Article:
Beijing on Sunday told Chinese companies that deal with critical information to stop purchasing products from Micron Technology, the U.S.-based manufacturer of memory chips used in phones, computers and other electronics. Many analysts viewed the move as retaliation for Washington’s efforts to cut off China’s access to high-end chips.
In a statement on its official social media site, the Cyberspace Administration of China said that in a cybersecurity review it had found that the chip maker’s products posed “relatively serious cybersecurity problems.” The problems could “seriously endanger the supply chain of China’s critical information infrastructure” and threaten national security, it said.
China’s action is the latest volley in an economic tit-for-tat between Beijing and Washington that is rearranging the fabric of a sprawling global microchip industry. The decision to bar Micron from selling its chips to key companies could have a ripple effect through China’s supply chains as Micron’s Chinese customers seek to replace the U.S. memory chips with homegrown or Korean versions. South Korean chip makers like Samsung and SK Hynix are Micron’s competitors and already do significant business with China.
Beijing initiated a cybersecurity review of Micron in late March as part of what it called a “normal regulatory measure.” The announcement came after Washington rolled out restrictions in October against China’s semiconductor industry. Micron said at the time that it was “cooperating fully” with the investigation and that its China business was operating as normal.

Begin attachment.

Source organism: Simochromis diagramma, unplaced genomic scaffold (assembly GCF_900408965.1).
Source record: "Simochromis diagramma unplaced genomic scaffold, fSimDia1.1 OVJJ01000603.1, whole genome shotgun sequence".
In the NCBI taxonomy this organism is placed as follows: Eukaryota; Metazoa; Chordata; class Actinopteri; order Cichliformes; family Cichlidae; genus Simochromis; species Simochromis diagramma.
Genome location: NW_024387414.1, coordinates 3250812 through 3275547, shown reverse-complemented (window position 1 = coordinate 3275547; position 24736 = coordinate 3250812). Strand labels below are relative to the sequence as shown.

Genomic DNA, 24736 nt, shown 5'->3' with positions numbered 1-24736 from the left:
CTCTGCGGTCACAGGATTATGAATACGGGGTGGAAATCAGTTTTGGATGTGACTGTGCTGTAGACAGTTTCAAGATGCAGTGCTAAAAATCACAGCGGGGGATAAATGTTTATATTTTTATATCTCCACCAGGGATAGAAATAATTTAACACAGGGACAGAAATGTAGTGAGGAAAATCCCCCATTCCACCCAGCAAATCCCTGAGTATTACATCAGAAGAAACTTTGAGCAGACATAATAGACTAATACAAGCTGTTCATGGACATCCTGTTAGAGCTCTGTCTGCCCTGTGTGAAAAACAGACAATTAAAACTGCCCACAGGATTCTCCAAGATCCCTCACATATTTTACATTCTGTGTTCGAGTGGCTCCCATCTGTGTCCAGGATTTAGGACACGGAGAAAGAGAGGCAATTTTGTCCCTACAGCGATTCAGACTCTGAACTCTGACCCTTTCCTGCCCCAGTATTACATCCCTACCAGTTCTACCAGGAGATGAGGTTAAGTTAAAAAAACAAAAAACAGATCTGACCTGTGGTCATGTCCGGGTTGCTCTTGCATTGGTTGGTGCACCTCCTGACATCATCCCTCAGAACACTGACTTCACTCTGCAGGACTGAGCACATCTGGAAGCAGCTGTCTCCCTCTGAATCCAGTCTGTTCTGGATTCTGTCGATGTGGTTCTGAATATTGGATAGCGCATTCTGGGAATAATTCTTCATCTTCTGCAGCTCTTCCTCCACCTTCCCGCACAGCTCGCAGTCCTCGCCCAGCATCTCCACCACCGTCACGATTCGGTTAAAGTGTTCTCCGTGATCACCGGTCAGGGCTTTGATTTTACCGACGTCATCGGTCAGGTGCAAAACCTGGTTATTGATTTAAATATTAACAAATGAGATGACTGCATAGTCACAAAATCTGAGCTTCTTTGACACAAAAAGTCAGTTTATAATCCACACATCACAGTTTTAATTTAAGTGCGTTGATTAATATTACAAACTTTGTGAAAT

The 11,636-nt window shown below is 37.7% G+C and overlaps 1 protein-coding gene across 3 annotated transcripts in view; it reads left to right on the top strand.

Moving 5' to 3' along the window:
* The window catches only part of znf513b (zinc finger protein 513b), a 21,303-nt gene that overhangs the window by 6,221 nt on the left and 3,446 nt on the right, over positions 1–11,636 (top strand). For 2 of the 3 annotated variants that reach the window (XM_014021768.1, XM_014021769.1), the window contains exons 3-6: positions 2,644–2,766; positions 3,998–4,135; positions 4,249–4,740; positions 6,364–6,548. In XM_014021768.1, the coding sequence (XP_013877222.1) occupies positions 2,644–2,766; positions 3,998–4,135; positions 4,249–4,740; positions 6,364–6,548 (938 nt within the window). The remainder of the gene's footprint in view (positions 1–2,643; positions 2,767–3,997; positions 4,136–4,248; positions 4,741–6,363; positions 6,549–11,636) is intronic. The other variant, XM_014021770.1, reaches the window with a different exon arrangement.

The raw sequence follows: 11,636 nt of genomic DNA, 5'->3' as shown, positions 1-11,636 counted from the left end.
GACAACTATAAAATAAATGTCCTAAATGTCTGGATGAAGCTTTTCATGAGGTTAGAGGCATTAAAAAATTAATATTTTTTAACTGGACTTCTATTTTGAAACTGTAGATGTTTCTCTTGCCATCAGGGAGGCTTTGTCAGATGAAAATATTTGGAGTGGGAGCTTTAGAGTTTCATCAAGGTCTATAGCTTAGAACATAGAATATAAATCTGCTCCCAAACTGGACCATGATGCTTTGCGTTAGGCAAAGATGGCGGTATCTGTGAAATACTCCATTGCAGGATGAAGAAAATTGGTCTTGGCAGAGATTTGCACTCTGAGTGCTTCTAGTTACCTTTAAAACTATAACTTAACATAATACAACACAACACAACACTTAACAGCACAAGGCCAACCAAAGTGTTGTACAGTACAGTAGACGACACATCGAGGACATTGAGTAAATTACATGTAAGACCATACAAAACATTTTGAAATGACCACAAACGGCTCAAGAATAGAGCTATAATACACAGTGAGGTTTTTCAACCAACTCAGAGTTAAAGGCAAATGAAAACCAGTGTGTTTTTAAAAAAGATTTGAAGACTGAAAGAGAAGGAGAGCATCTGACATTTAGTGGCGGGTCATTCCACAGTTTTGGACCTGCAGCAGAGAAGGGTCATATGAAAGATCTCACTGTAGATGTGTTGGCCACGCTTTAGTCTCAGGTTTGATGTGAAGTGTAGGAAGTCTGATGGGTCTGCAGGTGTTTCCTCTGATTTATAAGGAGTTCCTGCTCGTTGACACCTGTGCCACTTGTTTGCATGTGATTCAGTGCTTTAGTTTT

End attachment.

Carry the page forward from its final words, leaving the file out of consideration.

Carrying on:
The company did not immediately respond to a request for comment.
Since the announcement, China has been engaged in an all-out campaign to shore up its homegrown chip industry. Beijing has spent billions of dollars on the efforts at self-reliance and Chinese companies up and down the supply chain have moved to replace Western chips and parts.
The Chinese authorities offered few clues about what they had discovered that posed serious risks. They have also provided little information about what is required of companies during a cybersecurity review. But Graham Webster, the editor in chief of the DigiChina Project at the Stanford University Cyber Policy Center, said that among the risks was the potential for further sanctions by Washington that could cut off important Chinese companies from Micron’s memory chips.
“Supply-chain security includes the risk of a foreign government cutting off supply, which the U.S. government has done in multiple ways for other semiconductors,” Mr. Webster said. He added that China’s decision may have been partly a “derisking measure to avoid further reliance on supplies the U.S. might cut off.”
Washington has urged South Korean officials to prevent its chip makers from filling the market void if Micron was unable to sell its chips to China, The Financial Times reported in April.
China approved a cybersecurity law in 2016 that outlined rules to safeguard what it called “critical information infrastructure,” which refers to technology systems in sectors including telecommunications, transportation and defense that Chinese regulators believe would be vulnerable if they malfunctioned or leaked data.
Micron, which is based in Boise, Idaho, built its first factory in China in 2007. In recent years as relations between the United States and China cooled, it has begun to downsize its operations, reducing the number of Chinese staff and shutting down some operations. As of April, it had about 3,000 employees in Shanghai, Beijing and Shenzhen.
The impact of Sunday’s decision on the company could be sizable. In 2022, Micron reported $3.3 billion in sales in China, roughly 11 percent of its annual $30.8 billion in global sales. It was unclear how much of those sales in China would be affected by the government’s action.
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